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    How K-pop idols stand the test of time

    Choi Ji-won

    ANN/THE KOREA HERALD – A wave of change is slowly sinking into the once harshly systematic K-pop industry.

    Last week, boy band BTS announced it will halt group activities for the seven bandmates to focus on their individual pursuits, which have been pushed back for the past decade.

    While the members stated several reasons for their group’s hiatus, they openly condemned the systematic pressures of the K-pop idol industry, which innately restricts the personal time they ought to have as individuals.

    “The problem with the whole K-pop idol system is that it doesn’t give you the time to mature. You have to keep producing music, keep doing something,” BTS leader RM said during the announcement video.

    As much as it still is a problem that K-pop idols are restricted of their freedom and rights as individuals, such statements also point to the less evident – yet brighter – shift in young musicians’ voicing their opinions, thanks to their elevated status. It also points to the prolonged lifespan of idol groups.

    Boy band GOT7’s recent comeback represents the industry’s big step toward such a direction.

    Members of K-pop group 2PM during a press conference in Seoul. PHOTO: JYP ENTERTAINMENT

    On May 23, GOT7 dropped a new album GOT7 making a return to the music scene as a complete group in a year and four months. It was also their first release since the seven members departed JYP Entertainment. With the bandmates settling in with new labels and rolling out solo projects, some deemed the group as disbanded, as it is often the case after they end their contracts with their original agencies.

    GOT7’s comeback held more significance, as the members were able to gain full rights over the trademark of their group name, a rare case in the K-pop history. The complicated issue of trademark has often led groups to forsake their names, such as in the case of Highlight (previously, Beast) and HOT, which had to use its full name High Five of Teenagers during its reunion concert in 2018, instead of the more popular acronym.

    Although not as swift and clean-cut as GOT7, more veteran K-pop groups have been making a comeback in recent years.

    Former labelmates of GOT7, 2PM and 2AM each made a group comeback in five years and seven years, respectively, last year. Their comebacks brought a sigh of relief from many fans, as it came after the bandmates served their mandatory military service – one of the main reasons behind many K-pop boy bands’ disbandment.

    While most groups decide their next step upon their seventh year – the maximum legal period which a company can sign a contract with artists – some have decided in advance, including N Flying and Seventeen. Both groups announced their renewals a year earlier. A 13-piece group, Seventeen’s members said their unanimous renewal was achieved through a grueling nine-month long negotiation between the members and the company.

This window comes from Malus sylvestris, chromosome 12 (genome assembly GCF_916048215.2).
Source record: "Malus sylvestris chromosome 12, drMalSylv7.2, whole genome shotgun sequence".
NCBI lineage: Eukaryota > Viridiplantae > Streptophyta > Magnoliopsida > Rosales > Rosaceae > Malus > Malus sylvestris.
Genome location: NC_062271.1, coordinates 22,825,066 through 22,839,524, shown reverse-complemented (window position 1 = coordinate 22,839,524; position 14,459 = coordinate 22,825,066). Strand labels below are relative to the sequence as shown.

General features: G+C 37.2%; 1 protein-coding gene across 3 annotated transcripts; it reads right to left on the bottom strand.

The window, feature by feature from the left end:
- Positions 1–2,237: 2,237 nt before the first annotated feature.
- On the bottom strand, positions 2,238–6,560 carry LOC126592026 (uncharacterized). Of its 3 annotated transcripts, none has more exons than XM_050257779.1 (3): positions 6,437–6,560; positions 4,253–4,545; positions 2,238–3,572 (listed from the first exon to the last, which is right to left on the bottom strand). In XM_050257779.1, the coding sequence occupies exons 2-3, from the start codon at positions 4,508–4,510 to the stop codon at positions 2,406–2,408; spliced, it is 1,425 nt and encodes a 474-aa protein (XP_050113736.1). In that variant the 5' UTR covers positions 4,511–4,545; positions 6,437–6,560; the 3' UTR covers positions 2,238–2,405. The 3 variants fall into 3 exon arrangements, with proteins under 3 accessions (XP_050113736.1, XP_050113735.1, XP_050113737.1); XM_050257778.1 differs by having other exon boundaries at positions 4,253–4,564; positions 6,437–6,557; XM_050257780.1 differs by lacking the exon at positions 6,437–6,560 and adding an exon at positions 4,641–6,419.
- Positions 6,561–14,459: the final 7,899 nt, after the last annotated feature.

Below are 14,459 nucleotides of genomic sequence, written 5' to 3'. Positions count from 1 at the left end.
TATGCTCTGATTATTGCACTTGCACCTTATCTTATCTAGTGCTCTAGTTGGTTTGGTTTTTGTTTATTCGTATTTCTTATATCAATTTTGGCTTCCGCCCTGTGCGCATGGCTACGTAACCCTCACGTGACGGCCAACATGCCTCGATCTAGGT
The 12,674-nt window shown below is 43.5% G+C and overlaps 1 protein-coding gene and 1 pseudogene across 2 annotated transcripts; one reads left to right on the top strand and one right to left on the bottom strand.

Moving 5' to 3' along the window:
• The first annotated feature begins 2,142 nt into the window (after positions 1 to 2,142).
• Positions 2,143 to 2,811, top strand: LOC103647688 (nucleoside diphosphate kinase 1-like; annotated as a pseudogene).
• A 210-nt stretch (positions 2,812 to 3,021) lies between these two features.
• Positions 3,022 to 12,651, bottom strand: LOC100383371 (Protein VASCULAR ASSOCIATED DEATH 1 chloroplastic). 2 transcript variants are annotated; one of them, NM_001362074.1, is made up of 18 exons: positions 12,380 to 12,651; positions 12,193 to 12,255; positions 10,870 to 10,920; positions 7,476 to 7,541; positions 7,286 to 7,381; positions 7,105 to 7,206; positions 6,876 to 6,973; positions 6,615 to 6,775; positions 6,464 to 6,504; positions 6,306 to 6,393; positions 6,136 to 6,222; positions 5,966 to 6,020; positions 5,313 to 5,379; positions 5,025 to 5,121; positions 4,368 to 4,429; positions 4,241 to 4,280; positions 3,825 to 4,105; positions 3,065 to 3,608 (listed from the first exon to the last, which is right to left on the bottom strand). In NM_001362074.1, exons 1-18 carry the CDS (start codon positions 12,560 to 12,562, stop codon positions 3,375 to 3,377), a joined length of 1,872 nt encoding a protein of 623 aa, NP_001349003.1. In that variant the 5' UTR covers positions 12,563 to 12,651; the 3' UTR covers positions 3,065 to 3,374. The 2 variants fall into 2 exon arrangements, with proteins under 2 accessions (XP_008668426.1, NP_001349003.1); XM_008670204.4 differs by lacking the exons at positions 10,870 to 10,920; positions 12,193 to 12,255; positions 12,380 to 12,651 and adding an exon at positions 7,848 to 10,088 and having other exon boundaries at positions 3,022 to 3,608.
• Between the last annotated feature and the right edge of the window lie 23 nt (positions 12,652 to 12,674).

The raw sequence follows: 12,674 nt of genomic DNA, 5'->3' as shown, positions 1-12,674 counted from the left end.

Not all groups are as lucky, as some take the next step with a foreseeable end. In June 2021, member Wheein of Mamamoo announced she was leaving the agency RBW, with which her three bandmates had renewed their contracts. She said she will continue to stay as part of Mamamoo until December 2023. Apink recently celebrated its 11th anniversary, one member short following Son Naeun’s departure, while Oh My Girl recently announced that six of the seven members except for Jiho renewed their contracts with the band’s agency.

    Culture critic Kim Zakka said the industry is in the process of overcoming the short shelf lives of K-pop idols.

    “Before, when members ended their contracts with the agency, it was a dead end. And in most cases, the relationship between the artistes and the company, and also among the bandmates, would not end cleanly,” Kim said.

    More active engagement of the members in the process of music-making during the early stages of their careers also accounts for K-pop idols’ longevity, which allow them to take more initiative in making decisions about their careers, Kim noted.

    While a fundamental problem of the K-pop industry is that it forces individuals to sacrifice their time and rights to become ideal consumable products still remains, Kim points out that such side effects are innate to the K-pop industry.

    “In the music industry, the artistes and the business stand at the two opposing ends of a horizon, and the K-pop idol industry has seen success by taking it extreme with the business end. Although the artists’ individual talents and efforts are important, at least until now, this system has put the profits on top of any other values, which in return eats up on the artists faster with the more success they bring.”

    Beyond the glitz and glamour of K-pop industry, the artists are striving to find their own ways to find the answer. BTS have put an official halt on group projects and GOT7 made the swiftest return possible, while many others, such as Girls’ Generation with their August comeback, are now making a cautious return after a long, indefinite hiatus.

    “It will not be easy, almost impossible considering the conflicting interests of the artists and the business, but GOT7 and Girls’ Generation may be the best direction in which the K-pop industry should head towards,” Kim said.

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